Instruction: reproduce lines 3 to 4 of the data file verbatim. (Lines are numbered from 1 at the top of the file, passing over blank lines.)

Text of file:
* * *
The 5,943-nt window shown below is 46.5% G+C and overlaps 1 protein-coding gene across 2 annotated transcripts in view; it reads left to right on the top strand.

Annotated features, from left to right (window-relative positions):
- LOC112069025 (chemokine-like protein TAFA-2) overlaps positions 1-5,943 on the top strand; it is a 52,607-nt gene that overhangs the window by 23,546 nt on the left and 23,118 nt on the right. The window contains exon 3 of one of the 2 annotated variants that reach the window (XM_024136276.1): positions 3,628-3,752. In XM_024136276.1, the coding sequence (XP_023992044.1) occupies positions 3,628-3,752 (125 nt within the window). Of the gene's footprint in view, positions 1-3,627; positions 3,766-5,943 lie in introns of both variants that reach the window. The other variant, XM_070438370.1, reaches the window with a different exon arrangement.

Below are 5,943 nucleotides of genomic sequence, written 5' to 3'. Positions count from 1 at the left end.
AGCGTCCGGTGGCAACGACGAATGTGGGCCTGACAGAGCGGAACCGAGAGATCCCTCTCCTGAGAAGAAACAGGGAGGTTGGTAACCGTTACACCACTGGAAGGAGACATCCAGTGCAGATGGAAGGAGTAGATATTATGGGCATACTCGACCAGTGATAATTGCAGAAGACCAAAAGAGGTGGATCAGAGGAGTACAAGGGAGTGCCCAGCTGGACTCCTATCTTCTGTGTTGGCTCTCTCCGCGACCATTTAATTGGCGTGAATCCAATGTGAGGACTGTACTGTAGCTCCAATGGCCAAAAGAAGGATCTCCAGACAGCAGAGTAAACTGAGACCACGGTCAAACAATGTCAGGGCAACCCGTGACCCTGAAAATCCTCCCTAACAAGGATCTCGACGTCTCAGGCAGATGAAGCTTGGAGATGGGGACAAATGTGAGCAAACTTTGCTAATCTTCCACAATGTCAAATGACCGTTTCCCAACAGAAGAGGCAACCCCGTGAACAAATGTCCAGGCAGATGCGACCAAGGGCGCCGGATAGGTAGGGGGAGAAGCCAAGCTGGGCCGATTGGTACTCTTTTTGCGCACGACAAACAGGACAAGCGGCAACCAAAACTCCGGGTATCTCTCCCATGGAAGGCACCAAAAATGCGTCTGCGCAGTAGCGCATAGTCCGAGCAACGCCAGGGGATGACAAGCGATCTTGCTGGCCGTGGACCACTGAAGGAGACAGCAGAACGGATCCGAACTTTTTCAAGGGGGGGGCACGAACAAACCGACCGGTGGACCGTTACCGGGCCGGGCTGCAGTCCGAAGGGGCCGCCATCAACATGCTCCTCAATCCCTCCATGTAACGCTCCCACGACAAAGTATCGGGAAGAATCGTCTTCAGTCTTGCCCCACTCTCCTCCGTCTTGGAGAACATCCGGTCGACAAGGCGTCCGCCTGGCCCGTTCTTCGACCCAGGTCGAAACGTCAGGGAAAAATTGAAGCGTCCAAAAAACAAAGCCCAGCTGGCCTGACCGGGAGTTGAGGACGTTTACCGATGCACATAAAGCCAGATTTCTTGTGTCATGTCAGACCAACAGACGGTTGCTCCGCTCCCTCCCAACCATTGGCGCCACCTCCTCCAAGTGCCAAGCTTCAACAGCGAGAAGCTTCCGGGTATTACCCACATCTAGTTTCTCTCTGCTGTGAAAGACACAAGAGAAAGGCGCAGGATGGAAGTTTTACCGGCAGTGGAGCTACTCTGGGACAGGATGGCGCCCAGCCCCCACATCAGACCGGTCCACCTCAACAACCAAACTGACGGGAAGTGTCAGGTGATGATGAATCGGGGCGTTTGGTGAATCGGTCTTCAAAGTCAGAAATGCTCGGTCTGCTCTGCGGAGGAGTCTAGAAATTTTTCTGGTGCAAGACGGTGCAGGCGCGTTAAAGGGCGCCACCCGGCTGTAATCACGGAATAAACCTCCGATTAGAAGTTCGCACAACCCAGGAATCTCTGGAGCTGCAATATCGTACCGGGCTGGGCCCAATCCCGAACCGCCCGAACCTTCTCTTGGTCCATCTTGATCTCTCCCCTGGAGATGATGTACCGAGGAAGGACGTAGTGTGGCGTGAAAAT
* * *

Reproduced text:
- LOC112069025 (chemokine-like protein TAFA-2) overlaps positions 1-5,943 on the top strand; it is a 52,607-nt gene that overhangs the window by 23,546 nt on the left and 23,118 nt on the right. The window contains exon 3 of one of the 2 annotated variants that reach the window (XM_024136276.1): positions 3,628-3,752. In XM_024136276.1, the coding sequence (XP_023992044.1) occupies positions 3,628-3,752 (125 nt within the window). Of the gene's footprint in view, positions 1-3,627; positions 3,766-5,943 lie in introns of both variants that reach the window. The other variant, XM_070438370.1, reaches the window with a different exon arrangement.

Below are 5,943 nucleotides of genomic sequence, written 5' to 3'. Positions count from 1 at the left end.